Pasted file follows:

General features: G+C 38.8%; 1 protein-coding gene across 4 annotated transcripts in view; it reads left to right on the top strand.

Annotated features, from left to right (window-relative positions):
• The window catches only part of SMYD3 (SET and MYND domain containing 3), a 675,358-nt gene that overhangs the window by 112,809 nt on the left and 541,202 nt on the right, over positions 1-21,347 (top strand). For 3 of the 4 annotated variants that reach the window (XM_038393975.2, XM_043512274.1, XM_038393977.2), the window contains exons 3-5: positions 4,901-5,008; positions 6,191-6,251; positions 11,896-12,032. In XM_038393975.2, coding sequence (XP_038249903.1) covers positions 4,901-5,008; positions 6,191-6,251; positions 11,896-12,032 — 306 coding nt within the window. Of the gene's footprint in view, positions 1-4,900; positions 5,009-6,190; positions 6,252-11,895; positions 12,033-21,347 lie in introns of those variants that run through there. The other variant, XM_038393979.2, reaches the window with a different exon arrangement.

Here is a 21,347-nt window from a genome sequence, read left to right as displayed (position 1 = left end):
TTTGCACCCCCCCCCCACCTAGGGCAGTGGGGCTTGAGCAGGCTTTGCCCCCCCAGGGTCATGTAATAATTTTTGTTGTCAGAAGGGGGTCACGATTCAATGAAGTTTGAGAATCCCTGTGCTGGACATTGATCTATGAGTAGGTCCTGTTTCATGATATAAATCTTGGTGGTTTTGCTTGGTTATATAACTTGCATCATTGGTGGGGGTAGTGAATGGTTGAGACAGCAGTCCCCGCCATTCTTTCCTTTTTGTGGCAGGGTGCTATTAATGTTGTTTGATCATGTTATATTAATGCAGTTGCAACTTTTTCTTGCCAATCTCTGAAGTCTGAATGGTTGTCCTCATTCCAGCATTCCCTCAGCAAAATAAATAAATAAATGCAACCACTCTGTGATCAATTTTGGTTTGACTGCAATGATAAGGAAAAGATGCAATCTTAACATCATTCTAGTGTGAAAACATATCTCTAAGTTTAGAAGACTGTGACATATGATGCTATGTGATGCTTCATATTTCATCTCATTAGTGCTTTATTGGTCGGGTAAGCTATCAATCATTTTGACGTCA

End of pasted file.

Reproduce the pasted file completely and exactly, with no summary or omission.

General features: G+C 38.8%; 1 protein-coding gene across 4 annotated transcripts in view; it reads left to right on the top strand.

Annotated features, from left to right (window-relative positions):
• The window catches only part of SMYD3 (SET and MYND domain containing 3), a 675,358-nt gene that overhangs the window by 112,809 nt on the left and 541,202 nt on the right, over positions 1-21,347 (top strand). For 3 of the 4 annotated variants that reach the window (XM_038393975.2, XM_043512274.1, XM_038393977.2), the window contains exons 3-5: positions 4,901-5,008; positions 6,191-6,251; positions 11,896-12,032. In XM_038393975.2, coding sequence (XP_038249903.1) covers positions 4,901-5,008; positions 6,191-6,251; positions 11,896-12,032 — 306 coding nt within the window. Of the gene's footprint in view, positions 1-4,900; positions 5,009-6,190; positions 6,252-11,895; positions 12,033-21,347 lie in introns of those variants that run through there. The other variant, XM_038393979.2, reaches the window with a different exon arrangement.

Here is a 21,347-nt window from a genome sequence, read left to right as displayed (position 1 = left end):
TTTGCACCCCCCCCCCACCTAGGGCAGTGGGGCTTGAGCAGGCTTTGCCCCCCCAGGGTCATGTAATAATTTTTGTTGTCAGAAGGGGGTCACGATTCAATGAAGTTTGAGAATCCCTGTGCTGGACATTGATCTATGAGTAGGTCCTGTTTCATGATATAAATCTTGGTGGTTTTGCTTGGTTATATAACTTGCATCATTGGTGGGGGTAGTGAATGGTTGAGACAGCAGTCCCCGCCATTCTTTCCTTTTTGTGGCAGGGTGCTATTAATGTTGTTTGATCATGTTATATTAATGCAGTTGCAACTTTTTCTTGCCAATCTCTGAAGTCTGAATGGTTGTCCTCATTCCAGCATTCCCTCAGCAAAATAAATAAATAAATGCAACCACTCTGTGATCAATTTTGGTTTGACTGCAATGATAAGGAAAAGATGCAATCTTAACATCATTCTAGTGTGAAAACATATCTCTAAGTTTAGAAGACTGTGACATATGATGCTATGTGATGCTTCATATTTCATCTCATTAGTGCTTTATTGGTCGGGTAAGCTATCAATCATTTTGACGTCA